The Greenland Ice Sheet (GrIS) will be one of the largest contributors to 21st Century sea level rise, but quantifying the expected mass loss has proven difficult due to the challenge of predicting the retreat of tidewater outlet glaciers (i.e. those glaciers that drain directly into the sea). The rate of retreat of these glaciers can vary dramatically on short timescales (e.g. Howat et al, 2008), but it remains unclear whether these changes are driven by warming of the atmosphere, ocean or both (Carr et al, 2013). Improving understanding of the controls on tidewater glacier retreat is, therefore, vital if its contribution to the mass budget of the GrIS is to be predicted by models (e.g. Nick et al., 2013). However, the remote and dynamic nature of these environments makes the collection of field data extremely challenging, limiting progress in this area. Recent research by Cowton et al. (2018) has used remote sensing as a method for studying a sample of tidewater glaciers in east Greenland. In an attempt to simplify predictions of tidewater glacier retreat, this research investigated the extent to which retreat can be explained by four basic variables: meltwater runoff, ocean temperature, and two simple parameterisations of 'ocean/atmosphere' forcing based on the combined influence of these two variables. The results demonstrate that the retreat of east Greenland's tidewater glaciers is best explained as a combined function of both oceanic and atmospheric warming. Furthermore, this research found that despite the complexity of tidewater glacier behaviour, over multi-year time scales a significant proportion of terminus position change can be explained as a simple function of this forcing (Cowton et al., 2018). While this research provides an excellent starting point for the parameterisation of complex ice-ocean-atmosphere interactions, this research is limited in its scope, due to its small sample size (ten tidewater glaciers), located in a geographically constrained region of east Greenland. Additionally, the research used datasets which were temporally limited to a period of 20 years. Therefore, the research proposed here aims to take the principles established by Cowton et al. (2018) and apply them more broadly, both in geographical and temporal extent, in order to investigate the wider applicability of the findings. For an expanded sample of glaciers (covering all regions of Greenland), time series of terminus retreat will be created by digitising glacier terminus position in a range of freely-available satellite imagery (e.g. Landsat, Sentinel-1 and 2). These time series will be analysed in conjunction with temporally longer datasets of atmospheric and oceanic conditions (e.g. Noel et al, 2016). If simple relationships between ocean-atmosphere forcing and the retreat of many different glaciers can be established, this research would contribute significantly to the field of study, allowing simple parameterisations for tidewater glacier retreat that could play an important role in predicting the response of the GrIS to future climate warming.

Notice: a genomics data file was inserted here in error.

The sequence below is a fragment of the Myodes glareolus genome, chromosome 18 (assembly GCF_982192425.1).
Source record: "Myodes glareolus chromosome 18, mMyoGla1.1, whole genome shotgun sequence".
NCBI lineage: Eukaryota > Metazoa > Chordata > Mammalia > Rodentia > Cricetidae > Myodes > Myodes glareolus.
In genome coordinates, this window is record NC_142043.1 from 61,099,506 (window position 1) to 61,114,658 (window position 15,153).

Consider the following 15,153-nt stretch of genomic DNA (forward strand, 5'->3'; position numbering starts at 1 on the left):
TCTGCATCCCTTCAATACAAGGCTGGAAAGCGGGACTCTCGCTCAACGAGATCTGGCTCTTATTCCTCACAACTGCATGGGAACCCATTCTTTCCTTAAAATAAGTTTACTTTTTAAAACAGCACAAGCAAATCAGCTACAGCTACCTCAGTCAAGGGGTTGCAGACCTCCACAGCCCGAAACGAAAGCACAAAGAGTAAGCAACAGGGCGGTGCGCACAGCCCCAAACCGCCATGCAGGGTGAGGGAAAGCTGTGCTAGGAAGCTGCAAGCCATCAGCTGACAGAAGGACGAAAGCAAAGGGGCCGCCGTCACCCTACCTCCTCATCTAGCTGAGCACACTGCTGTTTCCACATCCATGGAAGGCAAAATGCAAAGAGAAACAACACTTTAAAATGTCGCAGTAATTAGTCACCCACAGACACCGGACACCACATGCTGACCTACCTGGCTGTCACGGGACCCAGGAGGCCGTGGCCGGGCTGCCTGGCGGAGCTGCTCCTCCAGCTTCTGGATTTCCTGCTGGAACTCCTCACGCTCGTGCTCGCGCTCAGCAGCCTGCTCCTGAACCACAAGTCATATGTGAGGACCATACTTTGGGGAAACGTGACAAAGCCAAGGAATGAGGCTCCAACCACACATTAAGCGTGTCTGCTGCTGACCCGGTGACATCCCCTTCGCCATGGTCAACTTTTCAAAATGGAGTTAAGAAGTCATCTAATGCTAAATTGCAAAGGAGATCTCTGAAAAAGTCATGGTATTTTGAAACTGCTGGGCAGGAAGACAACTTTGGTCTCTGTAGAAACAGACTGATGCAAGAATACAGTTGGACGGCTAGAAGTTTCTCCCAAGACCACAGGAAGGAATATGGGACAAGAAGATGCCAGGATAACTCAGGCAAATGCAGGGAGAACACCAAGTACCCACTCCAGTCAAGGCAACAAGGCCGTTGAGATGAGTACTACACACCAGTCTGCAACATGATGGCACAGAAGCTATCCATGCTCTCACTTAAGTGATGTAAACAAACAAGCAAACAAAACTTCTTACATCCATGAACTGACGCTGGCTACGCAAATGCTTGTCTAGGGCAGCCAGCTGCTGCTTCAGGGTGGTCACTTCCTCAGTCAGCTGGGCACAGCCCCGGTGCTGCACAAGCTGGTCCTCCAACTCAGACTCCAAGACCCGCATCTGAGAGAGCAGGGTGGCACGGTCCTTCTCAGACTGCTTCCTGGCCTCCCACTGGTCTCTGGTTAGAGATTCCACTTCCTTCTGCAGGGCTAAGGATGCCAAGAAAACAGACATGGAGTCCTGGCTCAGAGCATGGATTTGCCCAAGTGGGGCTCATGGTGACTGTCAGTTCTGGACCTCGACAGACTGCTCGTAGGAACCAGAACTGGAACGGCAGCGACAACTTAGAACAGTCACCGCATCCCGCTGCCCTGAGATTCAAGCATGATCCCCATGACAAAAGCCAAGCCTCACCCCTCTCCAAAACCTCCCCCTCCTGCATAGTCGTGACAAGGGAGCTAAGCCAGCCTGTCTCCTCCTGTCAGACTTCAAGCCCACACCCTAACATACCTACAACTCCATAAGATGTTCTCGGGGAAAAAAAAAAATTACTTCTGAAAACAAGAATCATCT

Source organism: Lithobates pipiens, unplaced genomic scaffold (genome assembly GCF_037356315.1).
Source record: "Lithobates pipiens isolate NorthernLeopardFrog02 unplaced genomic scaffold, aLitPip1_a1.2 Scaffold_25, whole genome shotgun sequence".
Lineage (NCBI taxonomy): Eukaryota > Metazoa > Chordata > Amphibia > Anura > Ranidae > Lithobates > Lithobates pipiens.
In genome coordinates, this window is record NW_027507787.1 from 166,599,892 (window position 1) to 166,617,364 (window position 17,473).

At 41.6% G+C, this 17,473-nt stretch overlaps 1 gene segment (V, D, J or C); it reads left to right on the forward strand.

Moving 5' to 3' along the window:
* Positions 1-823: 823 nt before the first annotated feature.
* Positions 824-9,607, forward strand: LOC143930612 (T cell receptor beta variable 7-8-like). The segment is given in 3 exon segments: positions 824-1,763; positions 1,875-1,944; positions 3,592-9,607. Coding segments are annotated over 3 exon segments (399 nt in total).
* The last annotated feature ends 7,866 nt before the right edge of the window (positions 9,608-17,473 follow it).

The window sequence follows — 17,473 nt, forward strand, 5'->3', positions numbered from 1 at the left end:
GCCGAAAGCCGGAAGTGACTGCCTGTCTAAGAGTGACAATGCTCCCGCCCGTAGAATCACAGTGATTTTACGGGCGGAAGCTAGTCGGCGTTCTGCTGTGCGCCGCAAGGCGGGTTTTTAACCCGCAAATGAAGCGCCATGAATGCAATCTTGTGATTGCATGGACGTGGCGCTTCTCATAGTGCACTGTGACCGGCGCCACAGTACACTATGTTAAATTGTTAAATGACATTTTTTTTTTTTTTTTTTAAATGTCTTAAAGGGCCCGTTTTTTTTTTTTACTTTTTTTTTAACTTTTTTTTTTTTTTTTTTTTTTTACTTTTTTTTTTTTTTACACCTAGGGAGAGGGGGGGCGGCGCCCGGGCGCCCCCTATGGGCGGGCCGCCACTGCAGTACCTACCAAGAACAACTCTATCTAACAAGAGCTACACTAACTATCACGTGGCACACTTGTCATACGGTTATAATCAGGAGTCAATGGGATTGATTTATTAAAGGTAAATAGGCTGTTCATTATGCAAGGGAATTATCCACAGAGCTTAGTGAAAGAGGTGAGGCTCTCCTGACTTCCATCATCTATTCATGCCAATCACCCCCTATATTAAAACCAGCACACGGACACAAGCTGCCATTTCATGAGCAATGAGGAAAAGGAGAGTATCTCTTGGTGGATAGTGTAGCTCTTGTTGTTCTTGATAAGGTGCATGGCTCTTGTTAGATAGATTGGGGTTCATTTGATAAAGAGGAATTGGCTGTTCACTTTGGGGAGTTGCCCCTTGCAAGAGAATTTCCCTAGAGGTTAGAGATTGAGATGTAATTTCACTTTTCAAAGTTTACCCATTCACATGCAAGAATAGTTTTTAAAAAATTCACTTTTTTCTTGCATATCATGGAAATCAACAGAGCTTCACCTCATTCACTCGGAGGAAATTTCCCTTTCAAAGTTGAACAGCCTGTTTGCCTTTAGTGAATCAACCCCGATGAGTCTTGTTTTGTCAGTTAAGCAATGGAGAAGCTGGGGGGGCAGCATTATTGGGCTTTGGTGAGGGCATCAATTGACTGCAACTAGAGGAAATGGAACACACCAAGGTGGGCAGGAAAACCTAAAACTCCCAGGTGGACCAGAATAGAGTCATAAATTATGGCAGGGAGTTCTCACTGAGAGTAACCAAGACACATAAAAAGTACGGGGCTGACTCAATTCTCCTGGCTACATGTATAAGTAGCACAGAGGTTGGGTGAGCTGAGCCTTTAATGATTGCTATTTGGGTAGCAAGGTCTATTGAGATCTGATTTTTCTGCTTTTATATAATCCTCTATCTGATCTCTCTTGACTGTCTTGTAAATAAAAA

• Funder: UKRI Project Code: EP/I034327/1